According to BuzzFeed, there were only five searches for "NyQuil chicken" on TikTok before the FDA's statement, and a week later, there were 7,000. "Sleepy chicken" isn't actually new, with origins as a meme on 4chan in 2017 (via TechCrunch). The meme hangs around like a foul smell, assaulting our nostrils every so often. 

That being said, viral challenges, real or fake, can have serious consequences, especially for younger users (via Psychology Today). TikTok challenges, including the "blackout challenge" and "Momo challenge," have resulted in injury and even death of children (via Global News). Luckily, there have been no reported deaths or illnesses from "NyQuil chicken" yet.

Sink mac and cheese

Sink mac and cheese is one TikTok hack that'll haunt you, especially the next time you attend a potluck. Content creators Janelle and Kate are to thank for the revolting dish called the "Best Mac n cheese ever", but "Cooking Crime Scene" seems more appropriate. Comments on the video have been outrage and concern over it being unsanitary; the top comment reads, "Why not use the toilet?" 

In the video, Kate dumps a pot of macaroni straight into her kitchen sink, skipping a colander. She then recklessly tosses in the fixings, including milk, various kinds of cheese, unmelted butter, and cheddar soup, and stirs. Last, she shovels the sink atrocity into a dish to bake in the oven. Why the sink if she has a dish? According to Kate, using the sink is much easier when making a big batch. She further mentions that boiling tends to get rid of any bacteria. 

Concerns about bacteria are warranted: Dr. Charles Gerba (microbiologist and professor) told Today that the sink is one of the dirtiest places in the kitchen. He goes so far as to assert that since people cut raw meat on boards, they have more fecal bacteria than a flushed toilet. Although, this could be (and is most likely) another instance of "rage-bait" to boost engagement, and it has probably worked.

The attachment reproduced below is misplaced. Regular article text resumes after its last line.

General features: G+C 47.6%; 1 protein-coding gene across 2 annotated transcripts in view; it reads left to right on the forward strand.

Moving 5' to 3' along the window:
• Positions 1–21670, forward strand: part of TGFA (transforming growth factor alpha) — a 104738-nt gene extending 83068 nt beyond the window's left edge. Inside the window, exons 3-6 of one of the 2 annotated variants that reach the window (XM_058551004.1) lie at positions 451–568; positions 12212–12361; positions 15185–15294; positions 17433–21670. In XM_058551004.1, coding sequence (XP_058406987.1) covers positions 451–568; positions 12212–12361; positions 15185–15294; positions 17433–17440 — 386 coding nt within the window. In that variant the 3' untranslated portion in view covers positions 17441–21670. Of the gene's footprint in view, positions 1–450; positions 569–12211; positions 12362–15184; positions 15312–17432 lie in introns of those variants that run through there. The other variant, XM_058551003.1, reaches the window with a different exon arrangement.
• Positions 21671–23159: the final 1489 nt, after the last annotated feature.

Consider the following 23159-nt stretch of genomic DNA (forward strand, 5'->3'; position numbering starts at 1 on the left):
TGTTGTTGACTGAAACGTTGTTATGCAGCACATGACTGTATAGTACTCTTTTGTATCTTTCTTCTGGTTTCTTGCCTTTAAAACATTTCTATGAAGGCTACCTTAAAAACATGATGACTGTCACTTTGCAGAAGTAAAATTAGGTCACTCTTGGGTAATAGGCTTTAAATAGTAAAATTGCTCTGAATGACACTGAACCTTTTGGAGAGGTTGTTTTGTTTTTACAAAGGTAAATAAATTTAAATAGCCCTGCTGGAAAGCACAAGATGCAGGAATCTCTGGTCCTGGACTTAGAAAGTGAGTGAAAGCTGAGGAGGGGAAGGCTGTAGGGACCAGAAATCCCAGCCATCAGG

Orange juice and espresso combo

Odd flavor combinations dominated TikTok in 2022, like the confusing Nutella and BBQ sauce mix and the strange Blueberry and mustard pairing (via Yahoo). People both love and hate these combos, just like the polarizing orange juice and espresso trend that pairs two acidic breakfast drinks in one. It's a popular choice to have both drinks with breakfast, just usually not together. 

Everyone's taste palate is different. Leslie J. Stein, from the Monell Chemical Senses Center in Philadelphia, told WebMD that taste and food preferences are often impacted by our genes and the environment. So it makes sense that the espresso orange juice pairing could be on both the list for worst TikTok food trends and best TikTok food trends. 

The TikTok trend seems to have started with user @bundaddy, who claims that they have not people anyone who likes both espresso and orange juice but doesn't like the two drinks together. The bitter orange juice and acidic espresso blend into an intense flavor that divides opinions. 

In videos in which couples try the drink together, one partner usually likes it while the other hates it. TikTok trends may look aesthetically pleasing, but that doesn't always equate to tasting delicious, although this trend may be worth a try to see where you fall on the love/hate spectrum.

Greasy butter boards

Aesthetic serving boards piled with anything and everything have been dominating TikTok for a while now (via Wired). 2022's TikTok trending "butter board" is made by smearing globs of butter on a board and dumping spices, nuts, fruits, and whatever else you want on top. Dinner party guests then rub bread onto it, getting a little of everything before chowing down. After around 20 minutes of sitting at room temperature, it turns into an oily, dripping mess that isn't very appetizing.

The "bring a board night" is the modern equivalent of a potluck party, where friends bring a serving board covered in an assortment of themed goodies. You can let your creativity free in this trend where themes run the gamut; try a "Potato board", "Sweet and salty board", or a "fast-food board."

Food expert Shokofeh Hejazi told Wired that boards offer an easy way to host. We could all use easy cleanup and prep and less stress these days. But the "Butter board" won't provide the same relief; if you've ever tried to clean fat and oil, you'll understand.

By slathering butter into a wooden board, the butter could get into cracks in the wood, which is the perfect breeding ground for nasty microbes that you don't want in your food. The bacteria can stay and multiply inside the wooden cutting boards (via Forbes). Doesn't that sound delicious?

Kitchen appliance hacks

Anyone can post a TikTok video, so be discerning when following hacks on the app. As we know, irons, toasters, and coffee makers are handy tools, but social media users have been experimenting with their usage, getting inventive in a quest to become the next viral sensation, like popping popcorn with a clothing iron, making skinny margaritas in a coffee pot, and cooking steak toasters